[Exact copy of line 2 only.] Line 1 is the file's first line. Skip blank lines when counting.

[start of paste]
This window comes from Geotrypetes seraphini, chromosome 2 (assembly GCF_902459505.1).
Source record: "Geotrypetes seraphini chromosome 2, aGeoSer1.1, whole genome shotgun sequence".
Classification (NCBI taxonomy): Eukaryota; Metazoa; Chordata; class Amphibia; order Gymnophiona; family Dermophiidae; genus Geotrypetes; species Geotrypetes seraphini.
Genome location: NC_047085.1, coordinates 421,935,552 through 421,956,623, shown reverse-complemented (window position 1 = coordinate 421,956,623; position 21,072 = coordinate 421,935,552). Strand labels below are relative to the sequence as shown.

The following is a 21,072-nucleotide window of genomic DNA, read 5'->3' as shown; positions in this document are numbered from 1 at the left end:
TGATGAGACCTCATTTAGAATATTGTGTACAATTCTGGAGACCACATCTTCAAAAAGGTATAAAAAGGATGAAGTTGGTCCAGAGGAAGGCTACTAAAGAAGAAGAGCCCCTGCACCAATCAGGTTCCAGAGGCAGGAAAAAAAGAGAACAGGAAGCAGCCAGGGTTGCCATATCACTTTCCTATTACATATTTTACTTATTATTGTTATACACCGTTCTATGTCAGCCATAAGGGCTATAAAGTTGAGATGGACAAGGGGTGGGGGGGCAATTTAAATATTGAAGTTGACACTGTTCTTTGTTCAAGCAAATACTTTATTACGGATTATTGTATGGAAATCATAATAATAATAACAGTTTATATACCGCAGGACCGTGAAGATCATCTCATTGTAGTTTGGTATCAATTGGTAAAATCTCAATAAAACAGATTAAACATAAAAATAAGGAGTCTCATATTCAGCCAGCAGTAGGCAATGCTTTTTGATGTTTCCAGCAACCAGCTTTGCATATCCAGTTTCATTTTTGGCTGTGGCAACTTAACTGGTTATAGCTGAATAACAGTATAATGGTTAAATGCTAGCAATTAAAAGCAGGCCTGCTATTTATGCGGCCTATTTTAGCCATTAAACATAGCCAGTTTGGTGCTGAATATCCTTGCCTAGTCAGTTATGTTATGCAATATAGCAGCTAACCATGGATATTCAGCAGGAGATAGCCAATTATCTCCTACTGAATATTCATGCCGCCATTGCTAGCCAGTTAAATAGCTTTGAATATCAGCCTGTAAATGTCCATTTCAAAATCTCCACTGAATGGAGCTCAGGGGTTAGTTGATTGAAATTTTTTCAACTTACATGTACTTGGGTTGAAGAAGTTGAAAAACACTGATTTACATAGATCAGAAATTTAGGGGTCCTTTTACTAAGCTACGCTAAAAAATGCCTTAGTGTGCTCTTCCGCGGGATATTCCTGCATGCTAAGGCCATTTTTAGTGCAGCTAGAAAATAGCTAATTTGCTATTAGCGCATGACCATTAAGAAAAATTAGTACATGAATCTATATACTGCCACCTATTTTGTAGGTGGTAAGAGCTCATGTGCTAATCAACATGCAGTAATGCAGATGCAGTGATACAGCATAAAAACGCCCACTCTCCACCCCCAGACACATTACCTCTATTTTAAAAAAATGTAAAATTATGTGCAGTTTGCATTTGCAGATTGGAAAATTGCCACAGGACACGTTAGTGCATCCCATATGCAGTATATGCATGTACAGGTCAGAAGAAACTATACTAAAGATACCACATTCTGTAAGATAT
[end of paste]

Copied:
Source record: "Geotrypetes seraphini chromosome 2, aGeoSer1.1, whole genome shotgun sequence".